Story-Based Self Tests as an Instructional Tool

by Nick Iuppa (c)2012, co-author of End to End Game Development

A client had recently developed an advanced simulation system to provide stress reduction training for the military. The idea was to provide trainees with a set of concepts and tools that would:

    • Describe the benefits of stress reduction
    • Demonstrate methods that could be used to combat stress
    • Strengthen stress reduction techniques in exercises based on the methodology
    • Transfer to the real world through simulations of high stress situations that would require the use of these stress reduction techniques.

The simulations were developed and proved to be effective, but there was not enough transfer of some very important basic concepts. Developmental and alpha testing suggested that what was needed was a set of self-tests that could be employed at the end of each unit to make sure that the trainees really mastered the basic concepts and methodology. The self-test mechanism also needed to provide remediation for misconceptions, and poor performance.

Because the simulation itself was classic First Person Training, we suggested that we create a set of story-based self-tests that enabled the trainees to review the concepts by explaining them to another person, a fictional member of their military unit.

The story logline: in preparing to enter an upcoming difficult assignment, a new guy is beginning to experience a meltdown due to stress over the upcoming military operation.

By making the subject of the exercise another person, it didn’t matter whether the actual trainee was male or female. Also, because the subject of the exercise story was another person, all the important causes of stressors that might transfer from personal life could be invented for our character to make sure that the most common outside causes of stress could be presented without implying that these were the results of actual situations in the trainees’ lives.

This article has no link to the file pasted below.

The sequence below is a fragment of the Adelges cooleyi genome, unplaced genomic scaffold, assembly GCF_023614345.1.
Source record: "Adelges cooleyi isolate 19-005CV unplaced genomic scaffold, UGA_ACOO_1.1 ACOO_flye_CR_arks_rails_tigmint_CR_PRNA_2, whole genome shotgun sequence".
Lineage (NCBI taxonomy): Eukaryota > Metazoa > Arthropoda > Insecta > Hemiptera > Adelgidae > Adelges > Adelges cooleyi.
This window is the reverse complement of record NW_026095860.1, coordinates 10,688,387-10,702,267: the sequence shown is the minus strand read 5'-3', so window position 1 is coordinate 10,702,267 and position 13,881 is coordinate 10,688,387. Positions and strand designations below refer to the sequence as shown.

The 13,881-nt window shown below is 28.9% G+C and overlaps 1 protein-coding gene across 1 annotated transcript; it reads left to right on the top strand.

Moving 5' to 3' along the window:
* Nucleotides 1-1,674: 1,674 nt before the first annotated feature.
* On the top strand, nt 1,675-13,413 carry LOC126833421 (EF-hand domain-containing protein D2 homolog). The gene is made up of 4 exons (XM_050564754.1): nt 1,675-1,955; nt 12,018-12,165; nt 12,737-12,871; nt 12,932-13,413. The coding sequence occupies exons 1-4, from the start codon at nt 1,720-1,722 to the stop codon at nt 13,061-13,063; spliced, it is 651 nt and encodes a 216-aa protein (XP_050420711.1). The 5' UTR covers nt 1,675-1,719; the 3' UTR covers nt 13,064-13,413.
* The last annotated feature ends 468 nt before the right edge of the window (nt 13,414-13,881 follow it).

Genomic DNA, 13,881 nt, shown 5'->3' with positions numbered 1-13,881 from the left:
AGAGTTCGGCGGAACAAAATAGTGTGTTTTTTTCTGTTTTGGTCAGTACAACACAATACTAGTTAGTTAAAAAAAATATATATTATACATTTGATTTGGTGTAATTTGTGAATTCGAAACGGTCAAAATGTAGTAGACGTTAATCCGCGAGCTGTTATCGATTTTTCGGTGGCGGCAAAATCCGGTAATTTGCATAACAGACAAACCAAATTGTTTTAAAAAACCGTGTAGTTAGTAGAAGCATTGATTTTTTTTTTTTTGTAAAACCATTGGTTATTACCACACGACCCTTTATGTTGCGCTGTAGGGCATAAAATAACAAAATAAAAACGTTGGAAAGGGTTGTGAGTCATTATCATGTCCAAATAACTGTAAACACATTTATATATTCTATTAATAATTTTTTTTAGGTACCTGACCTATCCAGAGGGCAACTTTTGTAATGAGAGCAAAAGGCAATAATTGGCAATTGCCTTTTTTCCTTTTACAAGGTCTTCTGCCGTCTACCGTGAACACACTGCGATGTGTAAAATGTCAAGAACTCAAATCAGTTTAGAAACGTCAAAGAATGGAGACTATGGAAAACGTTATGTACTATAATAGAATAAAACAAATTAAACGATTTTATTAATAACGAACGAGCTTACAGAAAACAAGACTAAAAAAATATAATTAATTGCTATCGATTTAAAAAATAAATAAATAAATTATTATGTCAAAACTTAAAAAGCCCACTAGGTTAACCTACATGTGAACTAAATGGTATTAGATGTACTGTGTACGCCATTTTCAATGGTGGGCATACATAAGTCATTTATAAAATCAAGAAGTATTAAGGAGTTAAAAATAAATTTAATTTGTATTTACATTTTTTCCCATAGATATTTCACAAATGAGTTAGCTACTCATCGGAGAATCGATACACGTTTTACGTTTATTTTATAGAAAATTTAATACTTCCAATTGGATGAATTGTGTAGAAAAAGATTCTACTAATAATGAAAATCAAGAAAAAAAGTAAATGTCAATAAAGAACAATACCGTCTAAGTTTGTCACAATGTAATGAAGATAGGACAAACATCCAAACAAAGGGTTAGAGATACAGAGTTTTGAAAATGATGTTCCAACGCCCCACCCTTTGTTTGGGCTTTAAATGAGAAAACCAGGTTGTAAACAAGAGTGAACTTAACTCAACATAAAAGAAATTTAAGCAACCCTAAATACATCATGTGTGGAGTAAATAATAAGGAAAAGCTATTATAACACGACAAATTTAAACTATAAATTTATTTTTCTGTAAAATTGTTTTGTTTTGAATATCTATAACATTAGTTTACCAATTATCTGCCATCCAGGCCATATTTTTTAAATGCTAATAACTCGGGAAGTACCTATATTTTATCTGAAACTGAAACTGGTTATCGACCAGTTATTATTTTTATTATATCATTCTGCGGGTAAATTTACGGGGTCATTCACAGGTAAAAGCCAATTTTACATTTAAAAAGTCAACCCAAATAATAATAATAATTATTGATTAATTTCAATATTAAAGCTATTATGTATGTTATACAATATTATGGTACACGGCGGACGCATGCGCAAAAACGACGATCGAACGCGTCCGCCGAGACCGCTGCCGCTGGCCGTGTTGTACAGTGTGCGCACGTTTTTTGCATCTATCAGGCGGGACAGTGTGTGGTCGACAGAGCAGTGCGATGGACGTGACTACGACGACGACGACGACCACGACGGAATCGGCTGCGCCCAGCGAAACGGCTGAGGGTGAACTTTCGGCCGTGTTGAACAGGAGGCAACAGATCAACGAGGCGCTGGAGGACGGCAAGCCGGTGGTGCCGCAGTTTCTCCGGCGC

For example a common cause of stress in soldiers on assignment is problems with a spouse or girlfriend/boyfriend back home. This stress can combine with other stress factors at the start of an op and contribute greatly to failures due to stress during the actual operation. Because our “hero” was a fictional character we could give this “new guy” relationships and even personal problems that would fill the requirements we wanted to test without implying that the trainee had these specific problems.

In order to do this we created a brief Character Bible for the new guy. We developed a backstory that would give us details and a framework for structuring the behavior and motivation of the “hero” of our self-test. Among the many benefits of this approach were

  • Giving the character a name, age, level of education, etc.
  • Assuring consistency of the responses we created
  • Providing a good list of story-based motivators and de-motivators
  • Providing historical background about relationships to impact actions